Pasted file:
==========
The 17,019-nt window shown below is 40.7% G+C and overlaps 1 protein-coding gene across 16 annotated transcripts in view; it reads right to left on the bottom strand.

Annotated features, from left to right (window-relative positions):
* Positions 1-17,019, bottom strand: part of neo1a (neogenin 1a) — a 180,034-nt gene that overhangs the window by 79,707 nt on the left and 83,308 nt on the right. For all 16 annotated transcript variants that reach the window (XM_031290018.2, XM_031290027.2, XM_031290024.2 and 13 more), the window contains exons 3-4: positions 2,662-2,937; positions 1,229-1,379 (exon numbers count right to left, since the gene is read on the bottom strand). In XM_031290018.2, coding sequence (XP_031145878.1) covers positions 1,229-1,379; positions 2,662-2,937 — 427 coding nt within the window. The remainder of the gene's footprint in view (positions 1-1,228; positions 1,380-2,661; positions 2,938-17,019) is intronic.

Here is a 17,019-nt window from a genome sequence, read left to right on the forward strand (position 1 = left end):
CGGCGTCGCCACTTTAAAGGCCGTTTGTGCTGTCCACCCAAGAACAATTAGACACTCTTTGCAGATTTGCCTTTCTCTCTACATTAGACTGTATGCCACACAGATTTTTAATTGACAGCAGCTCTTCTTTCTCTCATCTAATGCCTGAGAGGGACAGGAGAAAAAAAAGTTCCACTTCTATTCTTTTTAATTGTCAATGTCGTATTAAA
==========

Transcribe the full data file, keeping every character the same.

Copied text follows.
The 17,019-nt window shown below is 40.7% G+C and overlaps 1 protein-coding gene across 16 annotated transcripts in view; it reads right to left on the bottom strand.

Annotated features, from left to right (window-relative positions):
* Positions 1-17,019, bottom strand: part of neo1a (neogenin 1a) — a 180,034-nt gene that overhangs the window by 79,707 nt on the left and 83,308 nt on the right. For all 16 annotated transcript variants that reach the window (XM_031290018.2, XM_031290027.2, XM_031290024.2 and 13 more), the window contains exons 3-4: positions 2,662-2,937; positions 1,229-1,379 (exon numbers count right to left, since the gene is read on the bottom strand). In XM_031290018.2, coding sequence (XP_031145878.1) covers positions 1,229-1,379; positions 2,662-2,937 — 427 coding nt within the window. The remainder of the gene's footprint in view (positions 1-1,228; positions 1,380-2,661; positions 2,938-17,019) is intronic.

Here is a 17,019-nt window from a genome sequence, read left to right on the forward strand (position 1 = left end):
CGGCGTCGCCACTTTAAAGGCCGTTTGTGCTGTCCACCCAAGAACAATTAGACACTCTTTGCAGATTTGCCTTTCTCTCTACATTAGACTGTATGCCACACAGATTTTTAATTGACAGCAGCTCTTCTTTCTCTCATCTAATGCCTGAGAGGGACAGGAGAAAAAAAAGTTCCACTTCTATTCTTTTTAATTGTCAATGTCGTATTAAA